Friday, January 2, 2009

Idea of India- Whats in a nation?

During the recent Mumbai terror carnage, folks in the media questioned whether the very idea of India is under attack. The phrase was quite a catchy one and set me on a never ending trajectory of thoughts.

First and foremost the question arises as what constitute a nation? By nation do we only refer to the geographic territory? What do we mean by the rhetoric "to defend the nation"? What are we defending here? Is it only the geographic boundary? Or are we defending more than that, like a nation's values and honour?(remember the French were vanquished in both the World Wars from the homeland, but then remarkably the idea of France did not disappear by it) Adding to the confusion is that for many of us (that includes me) have still no idea on what the "idea of India" actually means.

The seminal seeds of a nationhood was perhaps sowed in the mid-nineteenth century Europe. German unification under Kaiser Wilhelm I (lets not forget Otto Van Bismarck too), Italy under Emmanuel and the French under various Republics facade, are some the poioneering examples of nationhood in the making. In fact the idea of nationhood is not that old in many of the Euorpean nations today. In fact less than a century of emergence of nation states in Europe (Germany for example in 1871), the idea of an Indian nation was born. (in 1947 of course)

Imperialism has sowed these seeds to many of colonised and third world countries too. As Winston Churchill once notroiously remarked, "India is no more a nation than the Equator", the idea of India sprouted very rapidily. It indeed a miracle that by 15th August 1947, 565 Princely Kingdoms united with the British India, to form the India that we know today. ( once again due credits Sardar Vallabhai Patel, India's answer to Bismarck)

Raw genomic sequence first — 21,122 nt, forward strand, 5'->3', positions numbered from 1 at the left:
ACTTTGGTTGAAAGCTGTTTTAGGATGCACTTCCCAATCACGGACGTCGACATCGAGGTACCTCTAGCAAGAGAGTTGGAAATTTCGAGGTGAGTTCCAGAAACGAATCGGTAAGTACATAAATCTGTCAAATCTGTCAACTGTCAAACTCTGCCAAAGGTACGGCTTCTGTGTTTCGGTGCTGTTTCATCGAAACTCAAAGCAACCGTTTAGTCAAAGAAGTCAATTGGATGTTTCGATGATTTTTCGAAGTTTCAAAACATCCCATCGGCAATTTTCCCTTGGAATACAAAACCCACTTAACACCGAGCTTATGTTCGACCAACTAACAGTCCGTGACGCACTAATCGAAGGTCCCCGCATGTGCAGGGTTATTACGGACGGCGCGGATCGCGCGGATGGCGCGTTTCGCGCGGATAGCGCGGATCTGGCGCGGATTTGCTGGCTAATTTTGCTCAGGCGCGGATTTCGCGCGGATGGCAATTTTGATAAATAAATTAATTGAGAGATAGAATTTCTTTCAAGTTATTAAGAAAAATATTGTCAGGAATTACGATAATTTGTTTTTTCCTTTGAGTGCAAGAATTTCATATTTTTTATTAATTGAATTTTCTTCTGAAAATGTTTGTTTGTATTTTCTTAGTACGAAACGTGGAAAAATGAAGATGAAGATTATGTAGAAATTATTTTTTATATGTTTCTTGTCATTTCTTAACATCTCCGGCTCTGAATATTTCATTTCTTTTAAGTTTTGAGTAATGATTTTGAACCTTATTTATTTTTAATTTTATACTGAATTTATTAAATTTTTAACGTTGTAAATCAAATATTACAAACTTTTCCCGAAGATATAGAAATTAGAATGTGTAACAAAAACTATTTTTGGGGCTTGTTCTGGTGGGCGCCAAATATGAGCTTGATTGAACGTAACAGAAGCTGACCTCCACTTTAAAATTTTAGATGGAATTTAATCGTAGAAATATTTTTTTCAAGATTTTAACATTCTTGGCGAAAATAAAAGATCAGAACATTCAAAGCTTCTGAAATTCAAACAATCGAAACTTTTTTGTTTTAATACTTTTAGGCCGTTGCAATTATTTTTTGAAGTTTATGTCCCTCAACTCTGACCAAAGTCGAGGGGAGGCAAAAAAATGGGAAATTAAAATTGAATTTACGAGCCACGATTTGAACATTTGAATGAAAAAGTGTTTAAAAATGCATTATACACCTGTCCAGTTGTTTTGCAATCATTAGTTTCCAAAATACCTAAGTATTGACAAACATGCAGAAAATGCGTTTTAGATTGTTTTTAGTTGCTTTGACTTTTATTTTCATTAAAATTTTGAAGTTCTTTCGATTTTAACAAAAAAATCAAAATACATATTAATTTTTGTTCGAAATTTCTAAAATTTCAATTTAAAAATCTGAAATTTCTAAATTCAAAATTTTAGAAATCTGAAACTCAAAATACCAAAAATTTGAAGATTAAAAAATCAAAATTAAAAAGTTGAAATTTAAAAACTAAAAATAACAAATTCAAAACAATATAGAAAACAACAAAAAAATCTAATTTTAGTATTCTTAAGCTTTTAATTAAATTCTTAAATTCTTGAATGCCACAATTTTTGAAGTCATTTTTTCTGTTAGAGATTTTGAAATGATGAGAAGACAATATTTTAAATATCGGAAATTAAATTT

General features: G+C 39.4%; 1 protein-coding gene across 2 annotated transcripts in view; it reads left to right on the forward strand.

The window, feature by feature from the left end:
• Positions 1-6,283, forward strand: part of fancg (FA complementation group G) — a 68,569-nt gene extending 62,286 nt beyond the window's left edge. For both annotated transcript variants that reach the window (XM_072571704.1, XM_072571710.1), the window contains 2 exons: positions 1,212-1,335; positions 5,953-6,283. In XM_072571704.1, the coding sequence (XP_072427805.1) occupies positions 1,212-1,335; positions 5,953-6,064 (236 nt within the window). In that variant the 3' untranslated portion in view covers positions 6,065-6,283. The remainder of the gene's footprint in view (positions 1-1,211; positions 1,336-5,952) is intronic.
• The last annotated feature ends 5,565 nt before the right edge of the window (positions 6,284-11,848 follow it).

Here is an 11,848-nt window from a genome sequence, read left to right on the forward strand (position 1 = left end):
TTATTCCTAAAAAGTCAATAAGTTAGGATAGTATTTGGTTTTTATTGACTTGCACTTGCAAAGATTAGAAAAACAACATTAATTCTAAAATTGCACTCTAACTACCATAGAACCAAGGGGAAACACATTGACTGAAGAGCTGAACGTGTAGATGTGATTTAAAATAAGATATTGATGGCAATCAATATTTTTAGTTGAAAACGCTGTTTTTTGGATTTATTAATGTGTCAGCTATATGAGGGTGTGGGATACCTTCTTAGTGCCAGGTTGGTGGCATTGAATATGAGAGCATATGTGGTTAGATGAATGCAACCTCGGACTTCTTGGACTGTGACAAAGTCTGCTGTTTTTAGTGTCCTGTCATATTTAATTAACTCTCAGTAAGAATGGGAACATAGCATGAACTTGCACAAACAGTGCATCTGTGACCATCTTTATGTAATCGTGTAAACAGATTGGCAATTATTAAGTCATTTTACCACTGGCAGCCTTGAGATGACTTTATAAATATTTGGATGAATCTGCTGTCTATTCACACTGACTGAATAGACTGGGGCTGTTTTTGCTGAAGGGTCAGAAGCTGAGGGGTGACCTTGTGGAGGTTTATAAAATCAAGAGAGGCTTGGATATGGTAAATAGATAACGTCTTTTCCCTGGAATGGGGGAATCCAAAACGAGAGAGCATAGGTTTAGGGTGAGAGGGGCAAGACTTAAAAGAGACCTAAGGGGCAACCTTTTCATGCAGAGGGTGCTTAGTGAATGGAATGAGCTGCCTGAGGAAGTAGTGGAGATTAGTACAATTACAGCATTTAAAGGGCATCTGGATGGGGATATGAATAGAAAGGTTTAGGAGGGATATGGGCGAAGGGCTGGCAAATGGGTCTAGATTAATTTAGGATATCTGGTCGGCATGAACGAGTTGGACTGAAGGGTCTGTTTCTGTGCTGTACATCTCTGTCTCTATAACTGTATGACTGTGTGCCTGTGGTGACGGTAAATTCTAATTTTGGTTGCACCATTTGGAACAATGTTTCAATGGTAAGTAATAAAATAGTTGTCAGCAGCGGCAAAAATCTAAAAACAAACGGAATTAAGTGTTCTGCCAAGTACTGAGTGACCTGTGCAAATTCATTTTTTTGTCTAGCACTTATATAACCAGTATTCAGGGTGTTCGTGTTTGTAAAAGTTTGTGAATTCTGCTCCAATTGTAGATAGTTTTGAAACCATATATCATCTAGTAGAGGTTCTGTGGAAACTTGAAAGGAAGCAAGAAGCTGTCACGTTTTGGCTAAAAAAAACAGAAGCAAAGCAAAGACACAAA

In as much as the idea of India emerged, the idea of Pakistan- the homeland for Muslims of Indian sub-continent also sprouted. The merits or demerits of Partition of course is beyond the scope of this trajectory of thoughts. But the example of Pakistan's partition( or Bangladesh emergence in 1971) highights one important lesson. A nation cannot be founded upon unifying trait or characteristics. In 1947, the founders of Pakistan assumed that Islam would unite the East and West Pakistan together. But the idea of Pakistan failed miserbly in this case. (partly India's mischief is to be blamed for the dissolution).

Therefore for a nation to survive, it cannot be based on a uniform trait. Belonging to a nation does not imply that every individual should possess a homogenous attributes.(say language, religious beliefs etc.) Rather my gut feeling says it is the diveristy that strengtens the idea of nationhood. Any nation that fails to accomodate this diversity is only paving way for secession tendencies. Sri Lanka's Sinhala only policy, "standardisation" of marks are examples of a nation trying to impose a homogenous identity on its population, under the guise of social empowerment.

(to be continued...)

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